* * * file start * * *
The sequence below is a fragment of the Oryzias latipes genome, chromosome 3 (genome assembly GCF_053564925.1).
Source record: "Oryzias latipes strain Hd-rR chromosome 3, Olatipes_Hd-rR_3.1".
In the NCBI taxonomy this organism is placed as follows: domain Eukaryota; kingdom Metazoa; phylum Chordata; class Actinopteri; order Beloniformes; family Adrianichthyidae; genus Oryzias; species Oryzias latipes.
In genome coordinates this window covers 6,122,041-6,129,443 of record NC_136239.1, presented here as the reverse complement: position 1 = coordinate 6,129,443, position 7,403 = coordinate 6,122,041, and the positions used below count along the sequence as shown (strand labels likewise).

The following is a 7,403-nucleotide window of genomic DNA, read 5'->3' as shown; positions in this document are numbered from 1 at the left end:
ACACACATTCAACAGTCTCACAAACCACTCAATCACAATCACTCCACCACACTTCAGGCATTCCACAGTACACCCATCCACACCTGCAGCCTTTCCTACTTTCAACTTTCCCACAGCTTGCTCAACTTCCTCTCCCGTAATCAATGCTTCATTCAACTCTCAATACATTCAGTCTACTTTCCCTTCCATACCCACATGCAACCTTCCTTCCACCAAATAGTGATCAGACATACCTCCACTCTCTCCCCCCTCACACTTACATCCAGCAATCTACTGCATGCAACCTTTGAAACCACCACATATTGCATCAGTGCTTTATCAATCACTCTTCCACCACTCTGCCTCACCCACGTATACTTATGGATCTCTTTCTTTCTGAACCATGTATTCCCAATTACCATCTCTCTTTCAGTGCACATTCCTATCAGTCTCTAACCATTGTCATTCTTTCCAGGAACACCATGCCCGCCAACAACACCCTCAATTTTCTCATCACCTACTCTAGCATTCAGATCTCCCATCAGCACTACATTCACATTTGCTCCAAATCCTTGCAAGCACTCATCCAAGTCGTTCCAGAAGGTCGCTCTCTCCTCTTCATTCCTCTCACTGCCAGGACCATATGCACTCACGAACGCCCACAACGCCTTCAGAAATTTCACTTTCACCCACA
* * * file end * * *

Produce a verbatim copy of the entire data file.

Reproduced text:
The sequence below is a fragment of the Oryzias latipes genome, chromosome 3 (genome assembly GCF_053564925.1).
Source record: "Oryzias latipes strain Hd-rR chromosome 3, Olatipes_Hd-rR_3.1".
In the NCBI taxonomy this organism is placed as follows: domain Eukaryota; kingdom Metazoa; phylum Chordata; class Actinopteri; order Beloniformes; family Adrianichthyidae; genus Oryzias; species Oryzias latipes.
In genome coordinates this window covers 6,122,041-6,129,443 of record NC_136239.1, presented here as the reverse complement: position 1 = coordinate 6,129,443, position 7,403 = coordinate 6,122,041, and the positions used below count along the sequence as shown (strand labels likewise).

The following is a 7,403-nucleotide window of genomic DNA, read 5'->3' as shown; positions in this document are numbered from 1 at the left end:
ACACACATTCAACAGTCTCACAAACCACTCAATCACAATCACTCCACCACACTTCAGGCATTCCACAGTACACCCATCCACACCTGCAGCCTTTCCTACTTTCAACTTTCCCACAGCTTGCTCAACTTCCTCTCCCGTAATCAATGCTTCATTCAACTCTCAATACATTCAGTCTACTTTCCCTTCCATACCCACATGCAACCTTCCTTCCACCAAATAGTGATCAGACATACCTCCACTCTCTCCCCCCTCACACTTACATCCAGCAATCTACTGCATGCAACCTTTGAAACCACCACATATTGCATCAGTGCTTTATCAATCACTCTTCCACCACTCTGCCTCACCCACGTATACTTATGGATCTCTTTCTTTCTGAACCATGTATTCCCAATTACCATCTCTCTTTCAGTGCACATTCCTATCAGTCTCTAACCATTGTCATTCTTTCCAGGAACACCATGCCCGCCAACAACACCCTCAATTTTCTCATCACCTACTCTAGCATTCAGATCTCCCATCAGCACTACATTCACATTTGCTCCAAATCCTTGCAAGCACTCATCCAAGTCGTTCCAGAAGGTCGCTCTCTCCTCTTCATTCCTCTCACTGCCAGGACCATATGCACTCACGAACGCCCACAACGCCTTCAGAAATTTCACTTTCACCCACA